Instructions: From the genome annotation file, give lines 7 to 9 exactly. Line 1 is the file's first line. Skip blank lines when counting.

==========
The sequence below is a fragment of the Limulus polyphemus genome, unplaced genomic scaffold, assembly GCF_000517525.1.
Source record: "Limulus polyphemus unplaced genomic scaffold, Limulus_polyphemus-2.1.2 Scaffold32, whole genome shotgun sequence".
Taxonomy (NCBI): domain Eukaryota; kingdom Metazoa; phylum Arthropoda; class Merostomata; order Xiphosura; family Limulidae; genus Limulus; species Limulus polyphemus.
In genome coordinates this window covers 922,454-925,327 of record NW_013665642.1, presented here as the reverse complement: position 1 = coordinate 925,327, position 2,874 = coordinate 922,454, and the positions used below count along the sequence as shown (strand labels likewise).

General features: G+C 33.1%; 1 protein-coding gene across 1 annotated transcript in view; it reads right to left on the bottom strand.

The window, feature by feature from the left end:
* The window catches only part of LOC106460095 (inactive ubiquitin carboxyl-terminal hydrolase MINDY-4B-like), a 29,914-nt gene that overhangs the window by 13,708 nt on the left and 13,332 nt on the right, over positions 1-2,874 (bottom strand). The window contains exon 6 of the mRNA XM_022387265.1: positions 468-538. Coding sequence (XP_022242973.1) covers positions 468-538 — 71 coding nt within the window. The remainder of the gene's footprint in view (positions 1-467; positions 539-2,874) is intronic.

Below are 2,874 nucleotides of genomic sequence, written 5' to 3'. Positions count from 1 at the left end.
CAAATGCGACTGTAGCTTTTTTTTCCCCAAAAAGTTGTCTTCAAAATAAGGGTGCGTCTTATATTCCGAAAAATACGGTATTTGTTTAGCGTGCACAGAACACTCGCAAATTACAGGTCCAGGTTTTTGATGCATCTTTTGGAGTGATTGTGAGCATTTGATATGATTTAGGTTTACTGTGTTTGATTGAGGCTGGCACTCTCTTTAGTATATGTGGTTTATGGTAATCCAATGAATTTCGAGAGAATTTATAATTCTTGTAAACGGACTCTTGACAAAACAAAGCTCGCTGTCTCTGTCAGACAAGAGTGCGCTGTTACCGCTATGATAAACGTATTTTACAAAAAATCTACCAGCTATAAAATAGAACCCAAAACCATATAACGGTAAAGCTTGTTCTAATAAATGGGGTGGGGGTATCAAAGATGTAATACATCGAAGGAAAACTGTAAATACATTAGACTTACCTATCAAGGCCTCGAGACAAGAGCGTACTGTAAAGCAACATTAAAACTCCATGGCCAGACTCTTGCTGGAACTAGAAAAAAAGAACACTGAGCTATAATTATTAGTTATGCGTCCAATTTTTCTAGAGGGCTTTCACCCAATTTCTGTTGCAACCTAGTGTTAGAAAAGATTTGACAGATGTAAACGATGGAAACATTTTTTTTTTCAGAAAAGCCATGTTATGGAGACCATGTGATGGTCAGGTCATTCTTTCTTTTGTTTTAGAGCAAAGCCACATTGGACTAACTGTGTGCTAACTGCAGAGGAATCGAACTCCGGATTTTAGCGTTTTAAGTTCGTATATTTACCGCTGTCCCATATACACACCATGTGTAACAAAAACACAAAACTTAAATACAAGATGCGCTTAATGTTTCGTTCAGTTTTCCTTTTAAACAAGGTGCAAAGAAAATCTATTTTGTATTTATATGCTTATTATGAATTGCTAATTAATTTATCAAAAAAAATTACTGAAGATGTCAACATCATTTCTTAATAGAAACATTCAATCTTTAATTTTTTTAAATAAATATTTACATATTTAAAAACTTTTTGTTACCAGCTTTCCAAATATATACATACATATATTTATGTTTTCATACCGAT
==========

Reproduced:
* The window catches only part of LOC106460095 (inactive ubiquitin carboxyl-terminal hydrolase MINDY-4B-like), a 29,914-nt gene that overhangs the window by 13,708 nt on the left and 13,332 nt on the right, over positions 1-2,874 (bottom strand). The window contains exon 6 of the mRNA XM_022387265.1: positions 468-538. Coding sequence (XP_022242973.1) covers positions 468-538 — 71 coding nt within the window. The remainder of the gene's footprint in view (positions 1-467; positions 539-2,874) is intronic.

Below are 2,874 nucleotides of genomic sequence, written 5' to 3'. Positions count from 1 at the left end.
CAAATGCGACTGTAGCTTTTTTTTCCCCAAAAAGTTGTCTTCAAAATAAGGGTGCGTCTTATATTCCGAAAAATACGGTATTTGTTTAGCGTGCACAGAACACTCGCAAATTACAGGTCCAGGTTTTTGATGCATCTTTTGGAGTGATTGTGAGCATTTGATATGATTTAGGTTTACTGTGTTTGATTGAGGCTGGCACTCTCTTTAGTATATGTGGTTTATGGTAATCCAATGAATTTCGAGAGAATTTATAATTCTTGTAAACGGACTCTTGACAAAACAAAGCTCGCTGTCTCTGTCAGACAAGAGTGCGCTGTTACCGCTATGATAAACGTATTTTACAAAAAATCTACCAGCTATAAAATAGAACCCAAAACCATATAACGGTAAAGCTTGTTCTAATAAATGGGGTGGGGGTATCAAAGATGTAATACATCGAAGGAAAACTGTAAATACATTAGACTTACCTATCAAGGCCTCGAGACAAGAGCGTACTGTAAAGCAACATTAAAACTCCATGGCCAGACTCTTGCTGGAACTAGAAAAAAAGAACACTGAGCTATAATTATTAGTTATGCGTCCAATTTTTCTAGAGGGCTTTCACCCAATTTCTGTTGCAACCTAGTGTTAGAAAAGATTTGACAGATGTAAACGATGGAAACATTTTTTTTTTCAGAAAAGCCATGTTATGGAGACCATGTGATGGTCAGGTCATTCTTTCTTTTGTTTTAGAGCAAAGCCACATTGGACTAACTGTGTGCTAACTGCAGAGGAATCGAACTCCGGATTTTAGCGTTTTAAGTTCGTATATTTACCGCTGTCCCATATACACACCATGTGTAACAAAAACACAAAACTTAAATACAAGATGCGCTTAATGTTTCGTTCAGTTTTCCTTTTAAACAAGGTGCAAAGAAAATCTATTTTGTATTTATATGCTTATTATGAATTGCTAATTAATTTATCAAAAAAAATTACTGAAGATGTCAACATCATTTCTTAATAGAAACATTCAATCTTTAATTTTTTTAAATAAATATTTACATATTTAAAAACTTTTTGTTACCAGCTTTCCAAATATATACATACATATATTTATGTTTTCATACCGAT